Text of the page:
10 Books to Help You Reflect During Ramadan

These suggestions honor the importance of literature in Islam

A photo of a Muslim mother reading a book to her two young boys.

Historically, Ramadan indicates when God revealed the Quran to the Prophet Muhammad (peace be upon him). Allah sent an angel to tell the Prophet to “Read!” It’s also believed Shaytaan, the devil, is locked away. As Muslims, the month allows a heightened sense of awareness. We’re inclined to commit good deeds, pray more, and improve our mind and body.

Though we’re in isolation due to Covid-19, a beneficial way to honor this month is to gain more knowledge. Here are some books to serve as a gentle guide during this time.

1. The Qur’an by M.A.S. Abdel Haleem

It’s a given to read the Quran in Arabic during and outside of Ramadan, even if it’s just one verse. But, it’s difficult to find an English version that effortlessly captures what the holy book says; however, this translation by Haleem is especially meditative. It simplifies what Islam asks of us without scholarly verbiage that can be difficult to grasp.

2. How to Cure a Ghost by Fariha Róisín

Róisín is a queer Australian-Canadian writer based in Brooklyn. She wrote a beautiful piece in the New York Times on Ramadan and self-care. It was an attractive introduction to her writing, which is why I was drawn to her first book of poems. Róisín showcases a vulnerability that leads you to understand the struggles of self, with ancestral trauma and in an era of White supremacy. It brings you to tears, but she, almost motherly, heals those cracks with her words. Róisín writes for Muslim women and leaves others to figure it out.

3. Those Who Know Don’t Say by Garrett Felber

Felber, an assistant professor at the University of Mississippi, states the facts of his research on Islamophobia in the ’60s and incarceration — detailing it sharply, through the beginnings of Black surveillance. It’s a must-read if you want to understand the Nation of Islam, the carceral state, and what killed Malcolm X. A vital introduction to this novel is the autobiographies of Malcolm X and Assata Shakur.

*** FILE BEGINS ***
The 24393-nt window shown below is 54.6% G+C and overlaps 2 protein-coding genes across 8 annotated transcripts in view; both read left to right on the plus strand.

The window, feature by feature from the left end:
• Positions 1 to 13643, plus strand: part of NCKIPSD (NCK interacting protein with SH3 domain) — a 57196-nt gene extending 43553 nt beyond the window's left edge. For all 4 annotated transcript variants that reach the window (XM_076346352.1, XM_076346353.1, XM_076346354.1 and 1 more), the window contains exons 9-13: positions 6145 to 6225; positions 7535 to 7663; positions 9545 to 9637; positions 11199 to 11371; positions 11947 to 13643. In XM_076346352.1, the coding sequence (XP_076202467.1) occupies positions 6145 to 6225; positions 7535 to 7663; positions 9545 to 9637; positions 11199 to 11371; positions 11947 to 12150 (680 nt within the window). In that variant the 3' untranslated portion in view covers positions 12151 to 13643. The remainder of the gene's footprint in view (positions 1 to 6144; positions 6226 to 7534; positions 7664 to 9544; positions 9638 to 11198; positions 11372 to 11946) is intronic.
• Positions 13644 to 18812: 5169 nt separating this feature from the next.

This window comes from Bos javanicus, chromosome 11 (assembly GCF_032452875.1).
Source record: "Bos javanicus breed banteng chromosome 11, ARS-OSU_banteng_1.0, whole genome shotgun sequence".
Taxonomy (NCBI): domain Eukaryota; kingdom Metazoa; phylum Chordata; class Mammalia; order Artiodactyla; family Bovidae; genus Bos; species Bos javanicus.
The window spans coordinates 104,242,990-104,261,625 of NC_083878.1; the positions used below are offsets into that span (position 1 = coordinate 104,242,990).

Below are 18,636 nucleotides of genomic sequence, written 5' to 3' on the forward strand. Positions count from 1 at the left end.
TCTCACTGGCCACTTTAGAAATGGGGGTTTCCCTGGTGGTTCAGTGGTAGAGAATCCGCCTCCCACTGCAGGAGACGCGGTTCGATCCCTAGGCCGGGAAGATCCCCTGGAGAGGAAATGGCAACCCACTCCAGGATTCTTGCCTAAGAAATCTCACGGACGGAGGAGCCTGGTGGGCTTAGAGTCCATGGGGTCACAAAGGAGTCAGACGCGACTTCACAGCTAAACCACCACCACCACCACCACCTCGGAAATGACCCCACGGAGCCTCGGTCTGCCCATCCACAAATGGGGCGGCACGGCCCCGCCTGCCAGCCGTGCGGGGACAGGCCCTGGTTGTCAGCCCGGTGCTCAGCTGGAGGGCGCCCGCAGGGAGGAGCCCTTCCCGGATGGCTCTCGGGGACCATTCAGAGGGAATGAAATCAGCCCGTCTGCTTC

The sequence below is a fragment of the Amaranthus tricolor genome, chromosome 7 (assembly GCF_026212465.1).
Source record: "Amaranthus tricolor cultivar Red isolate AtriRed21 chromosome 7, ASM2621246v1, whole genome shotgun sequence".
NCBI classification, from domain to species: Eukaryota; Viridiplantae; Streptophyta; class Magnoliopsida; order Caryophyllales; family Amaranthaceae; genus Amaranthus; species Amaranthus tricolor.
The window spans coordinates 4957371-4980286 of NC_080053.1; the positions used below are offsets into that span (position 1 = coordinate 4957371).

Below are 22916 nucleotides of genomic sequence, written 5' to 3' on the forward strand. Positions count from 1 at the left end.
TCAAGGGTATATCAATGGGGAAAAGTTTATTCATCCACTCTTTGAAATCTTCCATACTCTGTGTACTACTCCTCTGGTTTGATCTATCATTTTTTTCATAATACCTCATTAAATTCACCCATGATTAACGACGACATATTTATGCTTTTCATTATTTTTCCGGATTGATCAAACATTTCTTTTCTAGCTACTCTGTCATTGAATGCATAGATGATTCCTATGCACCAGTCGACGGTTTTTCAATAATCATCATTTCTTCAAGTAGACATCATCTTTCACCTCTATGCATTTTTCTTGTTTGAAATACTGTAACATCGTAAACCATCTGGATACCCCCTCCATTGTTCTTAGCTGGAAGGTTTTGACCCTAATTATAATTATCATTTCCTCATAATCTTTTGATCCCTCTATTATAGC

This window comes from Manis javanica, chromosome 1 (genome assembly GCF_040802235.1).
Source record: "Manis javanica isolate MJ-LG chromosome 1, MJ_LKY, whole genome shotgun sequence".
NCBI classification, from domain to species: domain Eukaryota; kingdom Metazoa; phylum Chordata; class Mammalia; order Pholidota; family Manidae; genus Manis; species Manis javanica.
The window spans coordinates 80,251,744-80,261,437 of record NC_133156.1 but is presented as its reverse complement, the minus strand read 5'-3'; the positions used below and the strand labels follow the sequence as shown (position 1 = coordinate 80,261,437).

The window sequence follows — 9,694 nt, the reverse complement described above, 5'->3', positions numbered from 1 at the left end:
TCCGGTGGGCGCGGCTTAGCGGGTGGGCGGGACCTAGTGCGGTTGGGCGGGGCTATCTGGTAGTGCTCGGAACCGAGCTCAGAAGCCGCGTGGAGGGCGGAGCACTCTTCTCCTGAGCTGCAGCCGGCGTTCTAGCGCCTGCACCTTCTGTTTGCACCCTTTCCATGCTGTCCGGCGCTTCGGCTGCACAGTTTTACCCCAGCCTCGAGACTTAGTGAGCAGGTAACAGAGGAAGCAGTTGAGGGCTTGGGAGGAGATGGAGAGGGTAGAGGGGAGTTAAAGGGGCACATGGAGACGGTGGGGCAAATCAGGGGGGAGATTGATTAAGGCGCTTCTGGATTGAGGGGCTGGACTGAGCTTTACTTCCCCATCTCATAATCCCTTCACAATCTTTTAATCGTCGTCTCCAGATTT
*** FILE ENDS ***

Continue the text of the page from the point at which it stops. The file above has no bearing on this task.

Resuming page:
4. The Tao of Wu by The RZA

The Wu-Tang Clan founder and member, RZA, interlaces hip-hop with Islam. He shows a gradual development of the soul through his words and drops gems in the compelling book. The rapper credits wisdom that he gained on the streets. RZA explains his regretted actions due to history and environment, and by owning up to mistakes, he found peace.

5. Inner Dimensions of the Prayer by Imām ibn Qayyim al-Jawziyyah

This book is significant for people who struggle to connect with Allah during prayer. It’s a need for both beginners and people who have been praying for years. Al-Jawziyyah breaks down the value behind every movement and Quran verse in salat (prayer), even down to wudu, an act of cleansing before prayer. The scholar implores how God always gives Muslims a chance to purify their mind through what may seem mundane.

6. Instant Insights: The Muslim Mind Guide by Dr. T.K. Harris

Mufti Ismail Menk, a South-African Muslim cleric, tweets wholesome reminders on Twitter. He recommended this book for people worried about the coronavirus, which is a test in this dunya (life). The book explores how a Muslim can balance their nafs (emotion), intellect, and heart. Harris promptly describes how to accomplish a purpose in this life mindfully, learning to trust and process the moment.

7. The Shadow of the Crescent Moon by Fatima Bhutto

Bhutto, a Pakistani writer, hooks you in with her words. Her selection of phrases for a first-time novelist is astonishing. Bhutto details the lives of three Pakistanis living in a region bordering Afghanistan: Mir Ali, a war-stricken town. It’s not a soft novel but moving and necessary. Bhutto includes corrupt hajj travel packages, mistreatment by the Pakistani military, and oppression laced through delicate characters. This novel breaks down the psychological abuse of the souls living in ruined tribal areas.

8. A Battle for Home: The Vision of a Young Architect in Syria by Marwa al-Sabouni

Al-Sabouni offers an optimistic take on architecture in the wake of war in Syria. Through her experiences as a young architect, she provides the idea that Islamic archetypes can rebuild the Syrian community and to disengage moves to the West and Europe while also rejecting Western and European design and thought. Her book analyzes the idea of “home” in the war-torn Middle East. With sketches peppered throughout the book, she emphasizes architecture’s humanizing role — a role that, with proper care and intellect, can teach new generations to put their faith into action.

9. Crosslight for Youngbird by Asiya Wadud

Wadud’s poems explore slavery, migration, borders, and ancestral trauma. It also provides a whimsical layer of hope for displaced people through words of survival against a brutal world. She mentions the 71 deaths of migrants from Iraq, Afghanistan, and Syria–the youngest barely a year old. Wadud uses specific names for victims and their captives. The poems are personalized, which makes an unforgettable statement in her work.

10. Mural by Mahmoud Darwish

As a Palestinian, Darwish describes an anguishment of dispossession and exile from his homeland, but he finds solace through hope. Jidariyya (Mural) contains poems that seep into your mind and linger for an extended amount of time. He wrote the book after he underwent a serious heart operation and meant for this to be his last poetic work. It’s translated from Arabic to English by Rema Hammami and John Berger.

writer and painter based in dallas, tx. www.aminakhn.com

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